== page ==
Sheridan Le Fanu is one of Ireland’s greatest Gothic Horror writers, responsible for numerous collections of short stories and novels such as Uncle Silas and Carmilla. His depiction of the female vampire Carmilla predated Stoker’s Dracula by over 20 years. Carmilla is a dangerous and highly sexualised character. Carmilla is certainly a deadly female, dangerous and manipulative. The novel has shaped our idea of the vampire, and female vampires in particular. It’s interesting to consider how an Anglo Irish journalist and author came up with such an influential and enigmatic character.
Le Fanu was born in Lower Dominick St. Dublin in 1814, an Irish descendant of French Huguenots. He was brought up in quite a strict and religious household. Le Fanu’s father was exceptionally staunch, a Church of England clergyman. They grew up in near poverty but were part of Anglo Irish society, which set them apart somewhat both politically and socially at a time of significant trouble for the Irish Catholic population. Le Fanu’s father took up a Rector position in Abington in Limerick during the Tithe war of the 1830’s; this period in Irish history was one of tension between Protestant and Catholic communities. The Le Fanu family would have been living off of the tithes from the willing Protestant and unwilling Catholic communities. The family was forced to take this position due to their own poverty, however it would have made them despised figures in the rural community of Abington. Anglo Irish and Gothic literature often explores themes of otherness and alienation and I believe we can see this and some of Le Fanu’s own issues with his identity explored in works like Carmilla. The Le Fanu family were other in their own community and in some sense parasitic, living off of the tithes; this parasitism was sanctioned by the ruling establishment and social norms. The character of Carmilla is a parasite, feeding off of the community, using her perceived social position and ‘good manners’ to insinuate herself; for all that though Carmilla is a sympathetic character. She is charming and her need for survival is what forces her behaviour.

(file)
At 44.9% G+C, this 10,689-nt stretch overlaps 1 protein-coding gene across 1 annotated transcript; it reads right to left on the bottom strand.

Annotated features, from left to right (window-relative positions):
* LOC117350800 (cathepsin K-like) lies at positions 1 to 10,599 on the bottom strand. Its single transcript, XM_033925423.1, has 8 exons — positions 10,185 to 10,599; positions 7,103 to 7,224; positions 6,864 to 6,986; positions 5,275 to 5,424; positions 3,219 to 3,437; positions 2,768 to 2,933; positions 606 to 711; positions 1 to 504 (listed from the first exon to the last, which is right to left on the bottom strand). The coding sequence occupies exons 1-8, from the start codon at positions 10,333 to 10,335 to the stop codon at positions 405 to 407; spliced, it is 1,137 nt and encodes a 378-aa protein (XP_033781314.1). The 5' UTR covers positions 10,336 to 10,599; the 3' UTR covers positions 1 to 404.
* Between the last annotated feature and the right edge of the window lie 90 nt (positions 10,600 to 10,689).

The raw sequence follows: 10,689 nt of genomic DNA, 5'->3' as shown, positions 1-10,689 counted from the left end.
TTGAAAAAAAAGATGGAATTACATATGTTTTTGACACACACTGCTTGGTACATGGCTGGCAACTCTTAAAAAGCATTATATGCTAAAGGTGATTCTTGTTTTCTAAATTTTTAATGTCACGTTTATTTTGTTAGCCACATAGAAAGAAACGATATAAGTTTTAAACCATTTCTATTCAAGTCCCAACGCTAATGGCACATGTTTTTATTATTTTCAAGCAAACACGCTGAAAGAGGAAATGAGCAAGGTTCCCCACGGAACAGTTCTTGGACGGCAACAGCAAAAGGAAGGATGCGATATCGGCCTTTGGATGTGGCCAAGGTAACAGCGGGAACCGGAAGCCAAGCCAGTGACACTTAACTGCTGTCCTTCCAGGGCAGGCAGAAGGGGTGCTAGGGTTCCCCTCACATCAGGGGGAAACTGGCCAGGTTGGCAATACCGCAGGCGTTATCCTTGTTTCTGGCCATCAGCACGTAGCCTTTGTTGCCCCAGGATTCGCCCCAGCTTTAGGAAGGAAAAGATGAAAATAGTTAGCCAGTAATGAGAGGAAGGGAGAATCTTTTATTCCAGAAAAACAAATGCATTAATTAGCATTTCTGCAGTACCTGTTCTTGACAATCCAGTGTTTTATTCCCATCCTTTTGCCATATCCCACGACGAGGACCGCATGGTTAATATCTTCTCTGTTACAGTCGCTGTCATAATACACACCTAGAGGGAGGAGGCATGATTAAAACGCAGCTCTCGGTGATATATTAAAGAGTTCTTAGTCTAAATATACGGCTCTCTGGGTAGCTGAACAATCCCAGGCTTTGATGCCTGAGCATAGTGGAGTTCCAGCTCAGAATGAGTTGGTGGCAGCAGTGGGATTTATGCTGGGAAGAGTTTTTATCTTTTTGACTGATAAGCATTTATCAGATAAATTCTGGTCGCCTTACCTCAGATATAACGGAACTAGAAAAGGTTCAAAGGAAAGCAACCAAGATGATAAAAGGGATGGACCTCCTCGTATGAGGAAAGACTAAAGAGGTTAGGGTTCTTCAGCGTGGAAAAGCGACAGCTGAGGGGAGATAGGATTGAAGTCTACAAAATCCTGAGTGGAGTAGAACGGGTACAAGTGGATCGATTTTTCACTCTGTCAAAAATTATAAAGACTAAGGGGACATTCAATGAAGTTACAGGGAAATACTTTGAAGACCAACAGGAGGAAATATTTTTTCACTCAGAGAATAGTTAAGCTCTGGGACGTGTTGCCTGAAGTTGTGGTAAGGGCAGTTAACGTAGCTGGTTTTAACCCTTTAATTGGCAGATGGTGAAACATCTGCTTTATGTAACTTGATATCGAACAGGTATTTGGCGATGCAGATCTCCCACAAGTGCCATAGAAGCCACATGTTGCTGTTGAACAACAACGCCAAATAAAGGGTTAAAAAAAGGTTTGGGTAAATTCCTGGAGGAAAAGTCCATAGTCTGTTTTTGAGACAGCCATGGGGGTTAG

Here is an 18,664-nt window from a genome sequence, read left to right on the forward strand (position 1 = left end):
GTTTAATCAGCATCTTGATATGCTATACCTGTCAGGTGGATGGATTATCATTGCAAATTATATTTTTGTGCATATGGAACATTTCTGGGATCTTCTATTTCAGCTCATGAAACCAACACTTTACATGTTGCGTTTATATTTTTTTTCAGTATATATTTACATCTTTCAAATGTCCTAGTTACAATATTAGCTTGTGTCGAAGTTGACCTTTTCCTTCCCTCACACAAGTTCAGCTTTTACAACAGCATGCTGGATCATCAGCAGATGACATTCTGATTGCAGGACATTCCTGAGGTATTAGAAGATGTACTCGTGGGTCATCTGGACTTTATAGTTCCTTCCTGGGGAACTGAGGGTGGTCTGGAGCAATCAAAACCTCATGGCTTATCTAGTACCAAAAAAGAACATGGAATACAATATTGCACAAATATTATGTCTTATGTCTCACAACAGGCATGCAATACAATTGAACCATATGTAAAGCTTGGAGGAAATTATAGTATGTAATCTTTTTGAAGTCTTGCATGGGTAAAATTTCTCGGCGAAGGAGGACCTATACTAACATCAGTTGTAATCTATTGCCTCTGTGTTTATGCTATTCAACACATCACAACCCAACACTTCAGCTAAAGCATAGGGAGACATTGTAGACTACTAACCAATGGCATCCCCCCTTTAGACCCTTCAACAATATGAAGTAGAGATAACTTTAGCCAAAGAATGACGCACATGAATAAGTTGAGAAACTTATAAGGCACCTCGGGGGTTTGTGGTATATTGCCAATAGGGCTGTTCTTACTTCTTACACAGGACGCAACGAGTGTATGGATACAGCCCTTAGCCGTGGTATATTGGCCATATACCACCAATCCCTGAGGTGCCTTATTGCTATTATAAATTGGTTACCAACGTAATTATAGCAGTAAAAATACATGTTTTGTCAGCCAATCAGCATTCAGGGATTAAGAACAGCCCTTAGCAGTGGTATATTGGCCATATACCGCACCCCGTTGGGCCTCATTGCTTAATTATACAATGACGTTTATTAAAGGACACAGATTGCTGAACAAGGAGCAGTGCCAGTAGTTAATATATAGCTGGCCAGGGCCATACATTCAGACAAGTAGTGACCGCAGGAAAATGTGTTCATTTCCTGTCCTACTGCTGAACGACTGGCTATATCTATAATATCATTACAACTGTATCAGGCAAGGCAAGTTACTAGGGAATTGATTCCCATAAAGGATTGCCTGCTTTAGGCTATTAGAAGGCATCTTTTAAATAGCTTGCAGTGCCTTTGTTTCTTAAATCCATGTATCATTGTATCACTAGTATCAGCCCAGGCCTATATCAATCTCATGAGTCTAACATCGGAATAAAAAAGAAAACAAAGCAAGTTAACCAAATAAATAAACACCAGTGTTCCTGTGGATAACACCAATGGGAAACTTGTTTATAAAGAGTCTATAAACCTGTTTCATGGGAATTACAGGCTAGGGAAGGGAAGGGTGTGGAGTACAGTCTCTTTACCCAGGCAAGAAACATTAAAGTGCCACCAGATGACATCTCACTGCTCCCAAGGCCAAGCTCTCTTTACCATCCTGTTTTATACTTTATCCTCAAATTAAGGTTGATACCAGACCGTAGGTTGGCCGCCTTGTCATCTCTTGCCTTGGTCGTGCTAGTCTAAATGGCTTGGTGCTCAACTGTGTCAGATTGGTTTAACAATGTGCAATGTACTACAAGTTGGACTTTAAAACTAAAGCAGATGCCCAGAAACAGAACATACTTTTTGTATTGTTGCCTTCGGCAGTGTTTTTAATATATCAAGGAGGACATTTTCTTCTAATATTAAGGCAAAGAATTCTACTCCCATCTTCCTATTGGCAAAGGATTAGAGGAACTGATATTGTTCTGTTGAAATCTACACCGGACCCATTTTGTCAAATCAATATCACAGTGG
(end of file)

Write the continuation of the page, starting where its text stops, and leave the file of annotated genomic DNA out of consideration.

Another interesting aspect to Carmilla is her choice of victim; she is a scourge on young women, changing innocent young girls and eventually consuming them. The protagonist/victim of the story is Laura, a young naive and lonely girl. She has had visions of a mysterious, beautiful, dangerous creature from the age of twelve and is completely taken in by Carmilla when she arrives on Laura’s doorstep in a distressed state years later. Carmilla selects exclusively female victims and becomes enamoured of a few of these, prolonging her feeding of them, imagining it as a courtship of sorts. There are significant lesbian themes in Carmilla and many believe that the novel was born out of a fear of what Victorians saw as sexual deviancy. There is another way to read Carmilla in light of Le Fanu’s experiences. He had married in 1844. The family remained almost as poor as his father had been; Le Fanu’s support of figures like Thomas Francis Meagher prevented him from running for parliament. The family struggles to make ends meet and their problems are compounded by Le Fanu’s wife developing mental illness. She experiences a crisis of faith and shows erratic and changeable behaviour. The symptoms of mental illness in a relative can be extremely distressing and it can often seem like a person has been changed, become unrecognisable. She died in 1858, the details of her death were never released and it was three years before he wrote again. Laura the prey and Carmilla the predator might be both sides of a person suffering from acute mental illness.
Carmilla is an excellent Vampire story and uses various themes that have stayed with the genre over the last 100 plus years: Carmilla uses anagrams of her name, she appears as an animal familiar and there is a romanticising of the vampire and victim relationship which has recurred throughout the canon.
“Carmilla will be read as part of the Dublin Bram Stoker Festival and IFI Horrorthon on Sunday 27th October at 12.00 pm in the IFI MacTiernan Library“